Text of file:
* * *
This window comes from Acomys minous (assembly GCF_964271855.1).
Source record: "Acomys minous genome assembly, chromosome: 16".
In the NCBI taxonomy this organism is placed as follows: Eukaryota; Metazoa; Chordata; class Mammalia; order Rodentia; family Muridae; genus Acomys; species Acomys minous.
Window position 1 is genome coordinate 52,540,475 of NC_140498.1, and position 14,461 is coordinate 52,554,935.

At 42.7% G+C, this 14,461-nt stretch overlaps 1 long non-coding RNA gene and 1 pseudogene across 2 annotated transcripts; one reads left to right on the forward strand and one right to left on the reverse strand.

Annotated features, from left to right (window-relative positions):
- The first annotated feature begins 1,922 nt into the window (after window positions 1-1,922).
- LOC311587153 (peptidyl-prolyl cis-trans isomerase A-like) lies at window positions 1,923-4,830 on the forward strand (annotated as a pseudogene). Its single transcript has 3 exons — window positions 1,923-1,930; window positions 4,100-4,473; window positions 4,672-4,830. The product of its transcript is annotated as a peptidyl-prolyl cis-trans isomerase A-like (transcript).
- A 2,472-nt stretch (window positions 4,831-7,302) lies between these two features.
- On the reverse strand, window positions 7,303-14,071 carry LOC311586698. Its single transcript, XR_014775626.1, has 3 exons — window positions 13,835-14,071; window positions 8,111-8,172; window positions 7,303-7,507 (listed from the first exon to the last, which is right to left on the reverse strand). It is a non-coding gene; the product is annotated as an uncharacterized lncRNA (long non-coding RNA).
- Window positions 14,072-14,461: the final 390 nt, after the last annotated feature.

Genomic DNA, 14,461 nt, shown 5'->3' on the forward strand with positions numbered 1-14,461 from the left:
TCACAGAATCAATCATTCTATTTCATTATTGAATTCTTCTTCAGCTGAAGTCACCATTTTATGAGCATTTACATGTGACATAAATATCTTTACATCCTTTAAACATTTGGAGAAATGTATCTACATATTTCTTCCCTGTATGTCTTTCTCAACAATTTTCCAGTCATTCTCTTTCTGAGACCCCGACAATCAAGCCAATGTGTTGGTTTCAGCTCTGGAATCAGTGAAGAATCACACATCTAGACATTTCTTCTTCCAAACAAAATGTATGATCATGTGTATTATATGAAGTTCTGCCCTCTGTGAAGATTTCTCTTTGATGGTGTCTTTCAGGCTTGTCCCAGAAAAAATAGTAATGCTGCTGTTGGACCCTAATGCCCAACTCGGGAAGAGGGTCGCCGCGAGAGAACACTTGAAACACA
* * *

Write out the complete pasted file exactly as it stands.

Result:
This window comes from Acomys minous (assembly GCF_964271855.1).
Source record: "Acomys minous genome assembly, chromosome: 16".
In the NCBI taxonomy this organism is placed as follows: Eukaryota; Metazoa; Chordata; class Mammalia; order Rodentia; family Muridae; genus Acomys; species Acomys minous.
Window position 1 is genome coordinate 52,540,475 of NC_140498.1, and position 14,461 is coordinate 52,554,935.

At 42.7% G+C, this 14,461-nt stretch overlaps 1 long non-coding RNA gene and 1 pseudogene across 2 annotated transcripts; one reads left to right on the forward strand and one right to left on the reverse strand.

Annotated features, from left to right (window-relative positions):
- The first annotated feature begins 1,922 nt into the window (after window positions 1-1,922).
- LOC311587153 (peptidyl-prolyl cis-trans isomerase A-like) lies at window positions 1,923-4,830 on the forward strand (annotated as a pseudogene). Its single transcript has 3 exons — window positions 1,923-1,930; window positions 4,100-4,473; window positions 4,672-4,830. The product of its transcript is annotated as a peptidyl-prolyl cis-trans isomerase A-like (transcript).
- A 2,472-nt stretch (window positions 4,831-7,302) lies between these two features.
- On the reverse strand, window positions 7,303-14,071 carry LOC311586698. Its single transcript, XR_014775626.1, has 3 exons — window positions 13,835-14,071; window positions 8,111-8,172; window positions 7,303-7,507 (listed from the first exon to the last, which is right to left on the reverse strand). It is a non-coding gene; the product is annotated as an uncharacterized lncRNA (long non-coding RNA).
- Window positions 14,072-14,461: the final 390 nt, after the last annotated feature.

Genomic DNA, 14,461 nt, shown 5'->3' on the forward strand with positions numbered 1-14,461 from the left:
TCACAGAATCAATCATTCTATTTCATTATTGAATTCTTCTTCAGCTGAAGTCACCATTTTATGAGCATTTACATGTGACATAAATATCTTTACATCCTTTAAACATTTGGAGAAATGTATCTACATATTTCTTCCCTGTATGTCTTTCTCAACAATTTTCCAGTCATTCTCTTTCTGAGACCCCGACAATCAAGCCAATGTGTTGGTTTCAGCTCTGGAATCAGTGAAGAATCACACATCTAGACATTTCTTCTTCCAAACAAAATGTATGATCATGTGTATTATATGAAGTTCTGCCCTCTGTGAAGATTTCTCTTTGATGGTGTCTTTCAGGCTTGTCCCAGAAAAAATAGTAATGCTGCTGTTGGACCCTAATGCCCAACTCGGGAAGAGGGTCGCCGCGAGAGAACACTTGAAACACA